Culture is the medium that predominantly defines women’s position and role in society. Some cultural practices severely impede women’s empowerment and gender equality as a result of monolithic and hermetically sealed structures. The concept of gender justice in Indian civilization is not only commensurable in terms of universality and flexibility but also transcends the socially constructed ideas of gender relations. Gender justice in India is deeply rooted in a holistic and participatory form that is led, owned, and driven by women. For instance, women were routinely addressed as Aditi in ancient India which etymologically translates as independent or free from dependency.

Additionally, Vedas, the intellectual treasure of Indian civilization, is the oldest literature in the world that established the model of the predicament in which women can flourish, lead, and build themselves, their families, and their nation. Women’s Adhikar translated as rights has been an embryonic form of Dharma that emanates from the fact of being born as a human being. It can be summarized that ancient Indian culture upheld women’s dignity and rights in a healthy and holistic environment.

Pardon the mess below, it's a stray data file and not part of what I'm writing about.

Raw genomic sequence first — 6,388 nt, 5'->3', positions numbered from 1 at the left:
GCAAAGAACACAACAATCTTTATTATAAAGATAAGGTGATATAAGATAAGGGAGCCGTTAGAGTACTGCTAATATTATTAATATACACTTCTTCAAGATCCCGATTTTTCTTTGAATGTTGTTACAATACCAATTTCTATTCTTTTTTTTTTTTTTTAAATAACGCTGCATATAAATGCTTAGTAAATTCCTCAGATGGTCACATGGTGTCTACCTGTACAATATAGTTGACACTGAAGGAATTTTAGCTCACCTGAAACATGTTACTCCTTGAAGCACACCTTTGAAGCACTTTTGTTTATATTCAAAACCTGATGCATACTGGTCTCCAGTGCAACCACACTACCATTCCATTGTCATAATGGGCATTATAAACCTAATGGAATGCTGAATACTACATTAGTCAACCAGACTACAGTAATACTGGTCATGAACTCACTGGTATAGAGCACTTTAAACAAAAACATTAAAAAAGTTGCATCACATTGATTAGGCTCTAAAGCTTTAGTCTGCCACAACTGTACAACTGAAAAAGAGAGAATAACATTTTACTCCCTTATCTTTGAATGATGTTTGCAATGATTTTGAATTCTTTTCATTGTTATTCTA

Modi Government has initiated several awareness campaigns advocating women’s role as nation-builders by dismissing regressive practices that reduce their role to patriarchal norms. The intersection of India’s civilizational heritage and advocacy for gender justice in a holistic manner is a sustainable and efficient way to empower women from all communities, especially the poor and marginalized. Modi Government’s holistic framework for gender equality in conjunction with a constructive engagement with India’s civilizational heritage is instrumental for various reasons. First, the Modi Government has redefined the State’s role in gender justice and the nature of Indian society that facilitates women’s civil and political empowerment. Second, it has redefined India’s culture to enable women’s leadership and participation in the public sphere. Third, the present Government has adopted a comprehensive approach to gender justice by adopting national-level programs aimed at strengthening the socio-economic position of women in both public and private spheres. Now, India offers an inspirational model of reducing gender inequality to the world embedded in a duty-based and collective rights approach.